Saturday, 16 August 2008

What are the biological functions of free radicals?

The reactivity of free radicals has the potential to cause major problems for the body, as we've just seen. However, on occassion these potent customers can be put to more productive uses, of which there are two main categories.

1. Killing of microorganisms

It is one thing for phagocytes (like neutrophils and macrophages) to ingest a foreign organism, but the problem still remains to kill them. Usually, a cocktail of substances is thrown at the poor swallowed microorganisms. Some of these substances are specific enzymes that targeting a known weak spot in the organism's defences. However, a large portion of the cocktail is simply non-specific reactive oxygen species, which consist of free radicals derived from oxygen. In this way, the damage of free radicals can be unleashed on a foreign body.

Let's look at one specific example in a little more detail. Say a neutrophil phagocytoses a bacterium so that the bacterium is now within the cell imprisoned in a vacuole called a phagosome. Immediately, a particular enzyme grabs hold of oxygen and converts it into a substance with the awesome name of superoxide (O2-). As the formula shows, this compound is a free radical, and it is capable of wreaking the appropriate amount of havoc. On the way to being neutralised by the body (you can't leave it going for long!), it cycles through a number of damaging intermediates, like hydrogen peroxide (H2O2) and hypochlorous acid (HOCl, 'chlorine bleach'), which also contribute to damaging and killing the bacterium.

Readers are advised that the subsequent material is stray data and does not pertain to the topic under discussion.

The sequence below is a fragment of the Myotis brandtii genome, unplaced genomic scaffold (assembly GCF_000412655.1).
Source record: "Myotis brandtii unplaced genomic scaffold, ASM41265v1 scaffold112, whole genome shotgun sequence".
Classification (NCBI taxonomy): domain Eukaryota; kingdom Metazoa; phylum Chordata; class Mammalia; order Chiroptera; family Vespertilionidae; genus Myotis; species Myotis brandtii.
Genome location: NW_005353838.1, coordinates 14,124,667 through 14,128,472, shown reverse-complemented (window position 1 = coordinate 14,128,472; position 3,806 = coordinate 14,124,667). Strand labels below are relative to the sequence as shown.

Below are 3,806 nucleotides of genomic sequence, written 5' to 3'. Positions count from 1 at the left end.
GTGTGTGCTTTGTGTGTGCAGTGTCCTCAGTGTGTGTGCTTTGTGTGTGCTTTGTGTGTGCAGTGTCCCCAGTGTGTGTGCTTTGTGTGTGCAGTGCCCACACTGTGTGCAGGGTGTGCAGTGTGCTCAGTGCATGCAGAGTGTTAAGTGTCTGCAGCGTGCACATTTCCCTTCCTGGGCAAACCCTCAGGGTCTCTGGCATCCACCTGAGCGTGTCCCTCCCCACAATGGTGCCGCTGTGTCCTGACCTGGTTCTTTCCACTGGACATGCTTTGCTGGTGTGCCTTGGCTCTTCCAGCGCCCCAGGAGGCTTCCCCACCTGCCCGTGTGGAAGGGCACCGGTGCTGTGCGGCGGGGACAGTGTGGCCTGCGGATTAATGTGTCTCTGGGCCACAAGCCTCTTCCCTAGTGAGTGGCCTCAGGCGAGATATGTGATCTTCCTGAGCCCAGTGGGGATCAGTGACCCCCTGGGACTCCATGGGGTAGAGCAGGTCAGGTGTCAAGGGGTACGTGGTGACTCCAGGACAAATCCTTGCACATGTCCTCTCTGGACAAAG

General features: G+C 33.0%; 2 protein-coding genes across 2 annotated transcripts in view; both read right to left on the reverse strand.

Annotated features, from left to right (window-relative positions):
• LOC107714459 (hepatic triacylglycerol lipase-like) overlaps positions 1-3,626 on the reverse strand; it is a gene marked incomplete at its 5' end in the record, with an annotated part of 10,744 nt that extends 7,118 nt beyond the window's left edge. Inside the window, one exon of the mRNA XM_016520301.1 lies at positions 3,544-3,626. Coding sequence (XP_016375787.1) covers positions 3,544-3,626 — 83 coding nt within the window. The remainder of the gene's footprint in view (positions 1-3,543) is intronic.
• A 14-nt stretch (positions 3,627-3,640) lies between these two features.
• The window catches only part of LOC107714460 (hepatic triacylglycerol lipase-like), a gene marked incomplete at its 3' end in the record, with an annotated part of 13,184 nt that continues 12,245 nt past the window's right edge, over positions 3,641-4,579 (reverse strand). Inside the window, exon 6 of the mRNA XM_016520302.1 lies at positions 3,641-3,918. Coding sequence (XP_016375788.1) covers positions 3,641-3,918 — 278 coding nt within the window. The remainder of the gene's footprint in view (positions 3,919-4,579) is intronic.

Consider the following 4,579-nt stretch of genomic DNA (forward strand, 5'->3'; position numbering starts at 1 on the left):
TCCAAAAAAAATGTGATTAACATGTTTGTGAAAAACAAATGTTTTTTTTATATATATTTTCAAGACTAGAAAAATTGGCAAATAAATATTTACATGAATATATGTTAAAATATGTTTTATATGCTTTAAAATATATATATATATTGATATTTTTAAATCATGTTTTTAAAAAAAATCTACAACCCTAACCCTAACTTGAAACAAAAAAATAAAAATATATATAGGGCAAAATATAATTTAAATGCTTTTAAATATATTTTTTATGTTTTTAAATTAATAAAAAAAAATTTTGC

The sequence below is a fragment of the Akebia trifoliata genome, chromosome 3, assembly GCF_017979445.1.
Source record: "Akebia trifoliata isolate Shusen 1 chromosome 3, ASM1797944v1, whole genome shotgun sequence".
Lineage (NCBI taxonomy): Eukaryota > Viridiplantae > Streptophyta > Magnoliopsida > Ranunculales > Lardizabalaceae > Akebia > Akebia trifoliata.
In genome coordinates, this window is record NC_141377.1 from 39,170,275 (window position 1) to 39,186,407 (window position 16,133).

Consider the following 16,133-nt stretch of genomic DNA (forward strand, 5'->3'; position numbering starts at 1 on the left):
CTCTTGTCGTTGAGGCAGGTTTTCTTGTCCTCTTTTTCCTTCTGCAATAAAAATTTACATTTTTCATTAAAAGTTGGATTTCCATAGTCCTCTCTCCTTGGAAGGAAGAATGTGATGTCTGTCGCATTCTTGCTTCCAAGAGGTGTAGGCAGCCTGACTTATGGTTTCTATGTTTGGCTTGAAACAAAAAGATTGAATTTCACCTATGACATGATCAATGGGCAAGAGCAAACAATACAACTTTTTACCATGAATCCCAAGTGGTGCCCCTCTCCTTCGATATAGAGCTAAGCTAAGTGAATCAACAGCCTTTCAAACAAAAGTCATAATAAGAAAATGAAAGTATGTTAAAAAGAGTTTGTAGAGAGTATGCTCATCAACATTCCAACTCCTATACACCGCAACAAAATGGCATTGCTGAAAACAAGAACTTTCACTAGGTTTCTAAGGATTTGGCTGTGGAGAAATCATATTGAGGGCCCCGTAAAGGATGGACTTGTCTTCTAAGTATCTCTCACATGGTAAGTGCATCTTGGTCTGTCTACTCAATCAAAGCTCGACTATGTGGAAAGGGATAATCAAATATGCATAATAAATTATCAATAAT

2. Cellular signalling
The experts are divided on how extensive the role is for free radical cellular signalling. Certainly, nitrous oxide (NO) is both a free radical and is capable of an enormous amount of effects on things like vascular tone, cytokine production, neurotransmission and even penile erections.

Things become a little murkier when we move away from this particular example, though. Free radical damage can certainly induce apoptosis or necrosis, but this is unlikely to be a designed effect of the free radicals. For instance, it makes more sense to view any induced apoptosis as being part of the body's 'disaster management plan' when presented with catastrophically damaged cells.

There are arguments both for and against free radicals being extensively used by the body for signalling purposes, but I don't have the expertise to judge them in the depth they deserve, I'm afraid. Anyway, it should be enough for our purposes to simply have heard of the topic. :)

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